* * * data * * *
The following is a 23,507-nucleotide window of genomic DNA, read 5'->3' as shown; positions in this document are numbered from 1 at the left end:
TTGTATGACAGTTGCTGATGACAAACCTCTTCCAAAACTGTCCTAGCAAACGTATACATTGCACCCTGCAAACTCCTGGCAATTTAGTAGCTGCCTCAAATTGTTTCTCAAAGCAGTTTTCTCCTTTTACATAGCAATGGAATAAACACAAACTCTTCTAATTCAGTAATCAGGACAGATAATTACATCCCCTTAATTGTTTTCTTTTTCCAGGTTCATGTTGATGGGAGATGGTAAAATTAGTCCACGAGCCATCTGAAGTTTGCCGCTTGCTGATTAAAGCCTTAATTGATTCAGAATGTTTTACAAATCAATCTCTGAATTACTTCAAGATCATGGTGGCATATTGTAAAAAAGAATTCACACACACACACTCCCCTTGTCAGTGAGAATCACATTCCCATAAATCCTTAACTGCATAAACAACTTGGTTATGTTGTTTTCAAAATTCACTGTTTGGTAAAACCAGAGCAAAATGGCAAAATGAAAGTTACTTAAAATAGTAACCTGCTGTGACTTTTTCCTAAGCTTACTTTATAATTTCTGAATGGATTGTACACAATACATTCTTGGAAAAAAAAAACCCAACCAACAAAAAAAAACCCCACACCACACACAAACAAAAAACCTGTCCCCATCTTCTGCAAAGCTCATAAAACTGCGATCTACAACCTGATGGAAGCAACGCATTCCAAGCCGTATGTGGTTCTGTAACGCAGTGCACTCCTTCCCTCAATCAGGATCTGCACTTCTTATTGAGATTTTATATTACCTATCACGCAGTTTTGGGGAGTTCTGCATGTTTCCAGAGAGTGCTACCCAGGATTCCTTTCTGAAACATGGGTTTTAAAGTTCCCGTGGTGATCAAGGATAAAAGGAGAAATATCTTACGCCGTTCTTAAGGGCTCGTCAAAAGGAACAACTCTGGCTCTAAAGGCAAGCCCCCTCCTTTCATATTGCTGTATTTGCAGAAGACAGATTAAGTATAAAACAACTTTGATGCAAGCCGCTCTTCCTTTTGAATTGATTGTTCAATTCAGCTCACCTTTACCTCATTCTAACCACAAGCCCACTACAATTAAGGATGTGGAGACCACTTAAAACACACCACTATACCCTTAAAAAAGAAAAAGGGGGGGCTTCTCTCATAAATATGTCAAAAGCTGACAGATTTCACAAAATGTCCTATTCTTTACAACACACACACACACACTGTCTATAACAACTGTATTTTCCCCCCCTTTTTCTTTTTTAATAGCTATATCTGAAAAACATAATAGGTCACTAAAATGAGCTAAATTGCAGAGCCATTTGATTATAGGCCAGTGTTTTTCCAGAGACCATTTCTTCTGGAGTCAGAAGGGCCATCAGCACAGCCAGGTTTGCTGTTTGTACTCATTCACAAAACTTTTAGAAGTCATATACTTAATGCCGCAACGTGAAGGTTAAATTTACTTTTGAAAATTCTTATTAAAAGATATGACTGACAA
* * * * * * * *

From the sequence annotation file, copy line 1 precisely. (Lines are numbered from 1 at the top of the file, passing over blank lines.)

The following is a 23,507-nucleotide window of genomic DNA, read 5'->3' as shown; positions in this document are numbered from 1 at the left end: